I often say that technology can be a great equalizer.  And my two decades of experience working on accessibility has taught me that new innovations can really serve to bring all types of people together, especially those with disabilities.

This was our vision when we launched the industry's first TV talking guide and after just a few months in the market, the early results are encouraging.  In April, the talking guide feature was activated on more than 650,000 X1 boxes nationwide.  We tracked more than 73 million utterances – the announcement of a channel, show title or menu item being read aloud – during that same month.

While these stats are exciting, the thing that continually inspires our team is the feedback we get from people who are using the talking guide.  One of our Pennsylvania customers, who has been blind since he was three, wrote about what the feature means to him:

"It is very difficult to express the feeling one gets from independence. It’s something I fear is often taken for granted … Comcast has not just provided a new feature, they’ve made a bold move to send a powerful message - a message of hope - a message that every person matters."

Similarly, a disability advocate who was part of our talking guide trial, shared how a little thing, like being able to set your DVR for the first time, can make a huge difference:

"Programming my DVR is one of the most empowering things I have ever done with my TV.  My wife and I are both blind so thanks to this new feature, we no longer have to choose between going out to dinner or catching our favorite show."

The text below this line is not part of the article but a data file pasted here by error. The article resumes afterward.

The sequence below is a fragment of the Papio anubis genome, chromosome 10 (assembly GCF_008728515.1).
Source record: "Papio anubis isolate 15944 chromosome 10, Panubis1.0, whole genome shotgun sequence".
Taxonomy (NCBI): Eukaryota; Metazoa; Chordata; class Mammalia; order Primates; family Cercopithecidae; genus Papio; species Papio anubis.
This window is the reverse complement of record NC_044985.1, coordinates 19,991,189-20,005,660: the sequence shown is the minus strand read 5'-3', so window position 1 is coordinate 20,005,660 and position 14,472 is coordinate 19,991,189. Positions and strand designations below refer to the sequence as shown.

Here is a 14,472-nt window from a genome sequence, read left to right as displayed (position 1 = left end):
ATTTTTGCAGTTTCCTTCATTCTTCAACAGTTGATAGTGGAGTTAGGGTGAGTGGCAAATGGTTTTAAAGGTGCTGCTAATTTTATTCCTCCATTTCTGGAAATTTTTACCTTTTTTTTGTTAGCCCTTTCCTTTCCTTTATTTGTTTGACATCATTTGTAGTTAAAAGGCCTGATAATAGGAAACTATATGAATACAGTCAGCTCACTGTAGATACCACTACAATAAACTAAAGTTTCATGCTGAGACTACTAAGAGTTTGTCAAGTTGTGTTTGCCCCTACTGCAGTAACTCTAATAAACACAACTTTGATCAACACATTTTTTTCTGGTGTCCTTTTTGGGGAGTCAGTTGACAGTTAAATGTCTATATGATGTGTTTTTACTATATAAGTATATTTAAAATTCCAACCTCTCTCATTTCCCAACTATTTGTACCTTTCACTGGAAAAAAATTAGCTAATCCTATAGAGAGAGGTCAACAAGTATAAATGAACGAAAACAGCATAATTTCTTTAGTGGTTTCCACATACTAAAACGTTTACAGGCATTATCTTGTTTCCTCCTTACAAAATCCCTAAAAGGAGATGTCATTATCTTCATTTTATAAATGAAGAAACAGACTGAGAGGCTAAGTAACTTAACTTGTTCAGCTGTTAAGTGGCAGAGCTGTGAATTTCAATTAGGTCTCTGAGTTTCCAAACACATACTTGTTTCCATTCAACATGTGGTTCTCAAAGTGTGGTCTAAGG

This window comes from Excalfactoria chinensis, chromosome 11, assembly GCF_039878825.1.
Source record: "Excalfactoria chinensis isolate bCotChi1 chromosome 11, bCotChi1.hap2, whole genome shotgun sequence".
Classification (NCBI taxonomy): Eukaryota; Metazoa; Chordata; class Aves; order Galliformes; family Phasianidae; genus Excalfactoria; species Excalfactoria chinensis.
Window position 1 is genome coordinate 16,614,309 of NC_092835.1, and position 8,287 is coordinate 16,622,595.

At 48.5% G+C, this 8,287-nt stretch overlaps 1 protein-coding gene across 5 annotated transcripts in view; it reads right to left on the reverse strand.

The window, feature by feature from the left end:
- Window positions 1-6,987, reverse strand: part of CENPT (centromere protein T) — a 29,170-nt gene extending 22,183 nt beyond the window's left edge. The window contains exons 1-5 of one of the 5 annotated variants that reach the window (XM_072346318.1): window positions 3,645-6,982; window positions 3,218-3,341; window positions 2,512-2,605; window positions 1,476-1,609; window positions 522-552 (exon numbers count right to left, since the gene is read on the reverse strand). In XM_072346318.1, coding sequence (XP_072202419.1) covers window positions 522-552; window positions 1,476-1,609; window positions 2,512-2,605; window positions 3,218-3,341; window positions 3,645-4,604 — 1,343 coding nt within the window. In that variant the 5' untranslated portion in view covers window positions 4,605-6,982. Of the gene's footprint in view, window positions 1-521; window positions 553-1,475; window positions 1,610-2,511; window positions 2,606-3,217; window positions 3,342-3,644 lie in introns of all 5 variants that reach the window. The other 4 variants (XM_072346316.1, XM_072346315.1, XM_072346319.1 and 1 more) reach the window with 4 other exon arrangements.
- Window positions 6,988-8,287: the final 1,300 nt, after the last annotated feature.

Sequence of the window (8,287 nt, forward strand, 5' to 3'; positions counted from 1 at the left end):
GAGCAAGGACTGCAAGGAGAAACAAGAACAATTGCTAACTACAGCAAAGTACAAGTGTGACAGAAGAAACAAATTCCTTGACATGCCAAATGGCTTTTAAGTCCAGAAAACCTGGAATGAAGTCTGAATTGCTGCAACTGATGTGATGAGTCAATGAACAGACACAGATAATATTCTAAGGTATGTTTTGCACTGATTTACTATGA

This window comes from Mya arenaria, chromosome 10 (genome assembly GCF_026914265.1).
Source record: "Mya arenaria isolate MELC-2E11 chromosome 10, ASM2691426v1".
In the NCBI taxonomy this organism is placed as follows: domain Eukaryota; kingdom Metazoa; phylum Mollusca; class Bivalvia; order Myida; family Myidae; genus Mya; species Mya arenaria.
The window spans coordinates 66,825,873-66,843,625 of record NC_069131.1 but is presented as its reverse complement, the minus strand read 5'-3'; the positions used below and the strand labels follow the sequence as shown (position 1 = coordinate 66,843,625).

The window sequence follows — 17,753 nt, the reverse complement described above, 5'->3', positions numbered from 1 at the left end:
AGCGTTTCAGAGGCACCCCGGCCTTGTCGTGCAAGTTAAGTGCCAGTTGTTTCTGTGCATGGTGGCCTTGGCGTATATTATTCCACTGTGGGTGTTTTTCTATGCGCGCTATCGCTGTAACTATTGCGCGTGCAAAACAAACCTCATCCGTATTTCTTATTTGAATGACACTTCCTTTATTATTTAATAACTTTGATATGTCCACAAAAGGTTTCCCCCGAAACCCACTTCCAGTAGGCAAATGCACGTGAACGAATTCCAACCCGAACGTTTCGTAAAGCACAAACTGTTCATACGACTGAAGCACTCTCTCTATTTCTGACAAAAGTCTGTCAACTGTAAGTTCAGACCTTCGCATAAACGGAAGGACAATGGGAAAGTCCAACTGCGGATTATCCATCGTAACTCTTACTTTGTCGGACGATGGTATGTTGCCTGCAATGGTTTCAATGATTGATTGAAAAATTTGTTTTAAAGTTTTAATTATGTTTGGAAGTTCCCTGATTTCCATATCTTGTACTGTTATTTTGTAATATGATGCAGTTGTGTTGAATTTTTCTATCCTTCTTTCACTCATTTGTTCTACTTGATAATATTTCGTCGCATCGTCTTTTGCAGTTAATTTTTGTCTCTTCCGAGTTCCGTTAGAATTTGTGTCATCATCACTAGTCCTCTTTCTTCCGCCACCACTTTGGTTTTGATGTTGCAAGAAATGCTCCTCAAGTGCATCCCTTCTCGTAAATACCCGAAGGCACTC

Feedback like this is causing others to take notice too.  Just last night, I was proud to accept the FCC’s Advancement in Accessibility Award, which honors companies that develop products for people with disabilities. The award is part of the FCC's Accessibility and Innovation Initiative, an effort that encourages dialogue between companies, developers, government and consumers about accessible solutions.  The talking guide received similar recognition from the Associated Services for the Blind, the American Association of People with Disabilities and the American Foundation for the Blind.

While awards and recognition are great, we know we are still just scratching the surface of what’s possible. Technology can be a big part of the solution in making that happen and also play a role in opening new doors to independence.  Moving forward, we’ll continue to make our entertainment, communications and smart home products just as meaningful for people with disabilities as they are for anyone else.